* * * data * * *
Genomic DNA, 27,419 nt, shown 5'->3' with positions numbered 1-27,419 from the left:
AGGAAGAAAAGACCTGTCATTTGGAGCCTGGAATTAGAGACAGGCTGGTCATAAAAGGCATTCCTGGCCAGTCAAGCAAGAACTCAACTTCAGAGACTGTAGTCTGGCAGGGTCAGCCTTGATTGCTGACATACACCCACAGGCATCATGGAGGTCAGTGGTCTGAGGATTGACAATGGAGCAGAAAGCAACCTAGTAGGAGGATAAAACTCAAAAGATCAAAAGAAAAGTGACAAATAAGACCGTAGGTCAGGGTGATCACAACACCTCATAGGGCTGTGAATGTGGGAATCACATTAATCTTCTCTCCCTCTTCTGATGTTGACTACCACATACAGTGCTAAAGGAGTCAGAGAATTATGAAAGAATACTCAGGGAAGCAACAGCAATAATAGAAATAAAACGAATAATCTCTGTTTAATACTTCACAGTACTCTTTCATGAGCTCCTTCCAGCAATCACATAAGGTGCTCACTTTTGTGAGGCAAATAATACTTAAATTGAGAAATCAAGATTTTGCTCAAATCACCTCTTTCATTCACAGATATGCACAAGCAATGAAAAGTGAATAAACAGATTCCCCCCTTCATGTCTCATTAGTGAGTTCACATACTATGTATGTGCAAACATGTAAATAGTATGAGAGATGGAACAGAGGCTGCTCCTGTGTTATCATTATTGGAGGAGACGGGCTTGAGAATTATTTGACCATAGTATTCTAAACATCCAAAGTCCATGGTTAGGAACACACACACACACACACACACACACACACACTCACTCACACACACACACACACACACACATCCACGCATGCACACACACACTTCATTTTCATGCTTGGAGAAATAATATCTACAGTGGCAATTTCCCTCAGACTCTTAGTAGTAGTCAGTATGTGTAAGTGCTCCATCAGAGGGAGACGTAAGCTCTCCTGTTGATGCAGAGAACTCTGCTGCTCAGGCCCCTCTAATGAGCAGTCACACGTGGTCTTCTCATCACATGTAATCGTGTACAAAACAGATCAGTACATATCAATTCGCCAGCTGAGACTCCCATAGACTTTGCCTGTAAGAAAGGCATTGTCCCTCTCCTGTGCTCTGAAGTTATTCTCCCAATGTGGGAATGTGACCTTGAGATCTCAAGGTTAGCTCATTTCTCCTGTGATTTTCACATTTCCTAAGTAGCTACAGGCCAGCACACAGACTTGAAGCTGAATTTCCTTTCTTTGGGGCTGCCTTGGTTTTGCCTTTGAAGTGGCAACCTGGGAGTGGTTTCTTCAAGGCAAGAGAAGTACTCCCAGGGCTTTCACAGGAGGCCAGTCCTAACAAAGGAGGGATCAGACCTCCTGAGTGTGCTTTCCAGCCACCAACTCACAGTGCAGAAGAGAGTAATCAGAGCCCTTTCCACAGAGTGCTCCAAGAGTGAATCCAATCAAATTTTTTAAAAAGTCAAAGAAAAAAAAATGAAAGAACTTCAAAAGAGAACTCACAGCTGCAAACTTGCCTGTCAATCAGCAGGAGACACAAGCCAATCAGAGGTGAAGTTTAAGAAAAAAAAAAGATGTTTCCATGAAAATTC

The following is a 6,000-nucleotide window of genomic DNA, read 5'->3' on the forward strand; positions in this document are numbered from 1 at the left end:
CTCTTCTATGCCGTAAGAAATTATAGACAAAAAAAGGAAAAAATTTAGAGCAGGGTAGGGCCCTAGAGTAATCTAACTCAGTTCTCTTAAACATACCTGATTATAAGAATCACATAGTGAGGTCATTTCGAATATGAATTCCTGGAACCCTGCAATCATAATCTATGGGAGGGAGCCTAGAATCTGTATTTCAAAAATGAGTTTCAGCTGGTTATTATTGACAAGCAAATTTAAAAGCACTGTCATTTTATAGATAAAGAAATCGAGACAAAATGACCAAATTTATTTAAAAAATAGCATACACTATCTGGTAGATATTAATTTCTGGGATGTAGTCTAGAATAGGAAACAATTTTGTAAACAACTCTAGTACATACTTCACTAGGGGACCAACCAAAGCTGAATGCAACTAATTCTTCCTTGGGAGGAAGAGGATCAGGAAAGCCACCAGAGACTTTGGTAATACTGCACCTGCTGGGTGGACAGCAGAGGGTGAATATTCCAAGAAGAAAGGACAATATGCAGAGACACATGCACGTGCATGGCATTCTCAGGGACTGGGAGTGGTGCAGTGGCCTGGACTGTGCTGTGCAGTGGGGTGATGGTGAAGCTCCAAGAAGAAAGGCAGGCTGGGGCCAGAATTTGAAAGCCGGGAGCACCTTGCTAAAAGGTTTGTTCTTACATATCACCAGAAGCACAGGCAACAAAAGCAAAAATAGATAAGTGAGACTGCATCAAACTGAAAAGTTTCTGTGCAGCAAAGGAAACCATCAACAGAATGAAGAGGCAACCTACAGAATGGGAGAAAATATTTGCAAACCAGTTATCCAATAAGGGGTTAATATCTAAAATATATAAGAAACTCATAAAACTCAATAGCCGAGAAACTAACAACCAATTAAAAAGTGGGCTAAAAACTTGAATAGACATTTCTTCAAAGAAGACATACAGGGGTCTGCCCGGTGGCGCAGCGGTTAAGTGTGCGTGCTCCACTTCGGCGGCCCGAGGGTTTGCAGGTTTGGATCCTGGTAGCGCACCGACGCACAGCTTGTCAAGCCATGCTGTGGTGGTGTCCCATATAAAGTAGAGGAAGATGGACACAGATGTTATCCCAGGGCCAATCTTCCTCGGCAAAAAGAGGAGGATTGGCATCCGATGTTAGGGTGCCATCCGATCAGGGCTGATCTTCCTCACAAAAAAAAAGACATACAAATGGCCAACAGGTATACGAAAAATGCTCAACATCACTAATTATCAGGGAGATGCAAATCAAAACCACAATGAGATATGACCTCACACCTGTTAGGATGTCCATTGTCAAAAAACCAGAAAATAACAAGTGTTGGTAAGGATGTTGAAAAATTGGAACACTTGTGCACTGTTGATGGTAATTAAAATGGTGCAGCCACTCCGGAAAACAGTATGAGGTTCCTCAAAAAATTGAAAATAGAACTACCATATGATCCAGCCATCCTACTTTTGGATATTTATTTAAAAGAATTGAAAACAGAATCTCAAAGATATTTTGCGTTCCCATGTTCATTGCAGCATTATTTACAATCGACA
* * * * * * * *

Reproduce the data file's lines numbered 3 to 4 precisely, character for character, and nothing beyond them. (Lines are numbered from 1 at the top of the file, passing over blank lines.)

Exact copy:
The following is a 6,000-nucleotide window of genomic DNA, read 5'->3' on the forward strand; positions in this document are numbered from 1 at the left end:
CTCTTCTATGCCGTAAGAAATTATAGACAAAAAAAGGAAAAAATTTAGAGCAGGGTAGGGCCCTAGAGTAATCTAACTCAGTTCTCTTAAACATACCTGATTATAAGAATCACATAGTGAGGTCATTTCGAATATGAATTCCTGGAACCCTGCAATCATAATCTATGGGAGGGAGCCTAGAATCTGTATTTCAAAAATGAGTTTCAGCTGGTTATTATTGACAAGCAAATTTAAAAGCACTGTCATTTTATAGATAAAGAAATCGAGACAAAATGACCAAATTTATTTAAAAAATAGCATACACTATCTGGTAGATATTAATTTCTGGGATGTAGTCTAGAATAGGAAACAATTTTGTAAACAACTCTAGTACATACTTCACTAGGGGACCAACCAAAGCTGAATGCAACTAATTCTTCCTTGGGAGGAAGAGGATCAGGAAAGCCACCAGAGACTTTGGTAATACTGCACCTGCTGGGTGGACAGCAGAGGGTGAATATTCCAAGAAGAAAGGACAATATGCAGAGACACATGCACGTGCATGGCATTCTCAGGGACTGGGAGTGGTGCAGTGGCCTGGACTGTGCTGTGCAGTGGGGTGATGGTGAAGCTCCAAGAAGAAAGGCAGGCTGGGGCCAGAATTTGAAAGCCGGGAGCACCTTGCTAAAAGGTTTGTTCTTACATATCACCAGAAGCACAGGCAACAAAAGCAAAAATAGATAAGTGAGACTGCATCAAACTGAAAAGTTTCTGTGCAGCAAAGGAAACCATCAACAGAATGAAGAGGCAACCTACAGAATGGGAGAAAATATTTGCAAACCAGTTATCCAATAAGGGGTTAATATCTAAAATATATAAGAAACTCATAAAACTCAATAGCCGAGAAACTAACAACCAATTAAAAAGTGGGCTAAAAACTTGAATAGACATTTCTTCAAAGAAGACATACAGGGGTCTGCCCGGTGGCGCAGCGGTTAAGTGTGCGTGCTCCACTTCGGCGGCCCGAGGGTTTGCAGGTTTGGATCCTGGTAGCGCACCGACGCACAGCTTGTCAAGCCATGCTGTGGTGGTGTCCCATATAAAGTAGAGGAAGATGGACACAGATGTTATCCCAGGGCCAATCTTCCTCGGCAAAAAGAGGAGGATTGGCATCCGATGTTAGGGTGCCATCCGATCAGGGCTGATCTTCCTCACAAAAAAAAAGACATACAAATGGCCAACAGGTATACGAAAAATGCTCAACATCACTAATTATCAGGGAGATGCAAATCAAAACCACAATGAGATATGACCTCACACCTGTTAGGATGTCCATTGTCAAAAAACCAGAAAATAACAAGTGTTGGTAAGGATGTTGAAAAATTGGAACACTTGTGCACTGTTGATGGTAATTAAAATGGTGCAGCCACTCCGGAAAACAGTATGAGGTTCCTCAAAAAATTGAAAATAGAACTACCATATGATCCAGCCATCCTACTTTTGGATATTTATTTAAAAGAATTGAAAACAGAATCTCAAAGATATTTTGCGTTCCCATGTTCATTGCAGCATTATTTACAATCGACA